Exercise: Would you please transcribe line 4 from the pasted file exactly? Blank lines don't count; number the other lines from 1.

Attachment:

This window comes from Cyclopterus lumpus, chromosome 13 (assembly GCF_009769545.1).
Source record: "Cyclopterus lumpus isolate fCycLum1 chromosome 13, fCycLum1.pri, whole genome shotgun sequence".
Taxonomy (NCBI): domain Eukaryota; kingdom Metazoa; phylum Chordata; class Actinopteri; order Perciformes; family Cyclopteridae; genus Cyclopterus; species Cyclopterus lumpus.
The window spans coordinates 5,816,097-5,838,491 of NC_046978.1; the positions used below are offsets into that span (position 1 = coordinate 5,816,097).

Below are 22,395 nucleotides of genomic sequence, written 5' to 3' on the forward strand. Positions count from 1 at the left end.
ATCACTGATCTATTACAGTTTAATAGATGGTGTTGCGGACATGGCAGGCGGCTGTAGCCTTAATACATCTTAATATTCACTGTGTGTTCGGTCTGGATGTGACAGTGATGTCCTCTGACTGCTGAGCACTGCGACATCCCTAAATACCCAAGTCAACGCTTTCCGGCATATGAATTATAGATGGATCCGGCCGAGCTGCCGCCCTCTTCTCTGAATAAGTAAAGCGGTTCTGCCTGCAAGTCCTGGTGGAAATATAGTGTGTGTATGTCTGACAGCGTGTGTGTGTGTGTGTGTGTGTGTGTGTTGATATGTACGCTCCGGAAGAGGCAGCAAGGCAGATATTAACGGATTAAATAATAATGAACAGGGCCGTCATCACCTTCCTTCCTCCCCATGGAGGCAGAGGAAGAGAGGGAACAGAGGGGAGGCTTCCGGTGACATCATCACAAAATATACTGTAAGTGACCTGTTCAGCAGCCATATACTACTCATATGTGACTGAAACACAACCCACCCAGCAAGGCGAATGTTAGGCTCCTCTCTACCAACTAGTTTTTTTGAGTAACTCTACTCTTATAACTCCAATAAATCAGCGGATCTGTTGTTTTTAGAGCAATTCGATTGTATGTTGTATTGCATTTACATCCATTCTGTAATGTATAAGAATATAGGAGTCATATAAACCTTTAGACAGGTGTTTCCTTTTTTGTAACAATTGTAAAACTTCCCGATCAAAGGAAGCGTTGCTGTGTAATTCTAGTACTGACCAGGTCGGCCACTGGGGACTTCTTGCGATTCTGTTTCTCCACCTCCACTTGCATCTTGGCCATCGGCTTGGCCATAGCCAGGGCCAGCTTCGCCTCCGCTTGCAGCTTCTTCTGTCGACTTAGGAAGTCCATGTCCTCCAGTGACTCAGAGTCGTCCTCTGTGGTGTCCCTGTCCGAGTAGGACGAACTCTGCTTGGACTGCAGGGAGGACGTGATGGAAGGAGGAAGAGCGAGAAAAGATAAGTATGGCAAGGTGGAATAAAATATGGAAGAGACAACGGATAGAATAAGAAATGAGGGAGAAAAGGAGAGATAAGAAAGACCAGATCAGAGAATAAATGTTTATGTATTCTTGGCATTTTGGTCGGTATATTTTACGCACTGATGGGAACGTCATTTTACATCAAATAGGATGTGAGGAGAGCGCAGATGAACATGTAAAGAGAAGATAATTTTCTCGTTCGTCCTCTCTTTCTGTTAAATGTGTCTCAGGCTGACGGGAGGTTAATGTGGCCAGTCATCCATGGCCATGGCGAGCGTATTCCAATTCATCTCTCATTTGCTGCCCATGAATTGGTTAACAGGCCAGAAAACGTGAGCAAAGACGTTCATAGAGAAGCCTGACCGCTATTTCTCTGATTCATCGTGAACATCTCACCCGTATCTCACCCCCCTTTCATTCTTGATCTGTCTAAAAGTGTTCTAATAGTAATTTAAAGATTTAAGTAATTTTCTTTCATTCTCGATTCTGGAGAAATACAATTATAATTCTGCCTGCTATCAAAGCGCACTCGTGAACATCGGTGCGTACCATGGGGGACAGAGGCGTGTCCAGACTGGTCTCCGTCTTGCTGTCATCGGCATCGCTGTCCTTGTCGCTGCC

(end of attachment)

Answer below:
The window spans coordinates 5,816,097-5,838,491 of NC_046978.1; the positions used below are offsets into that span (position 1 = coordinate 5,816,097).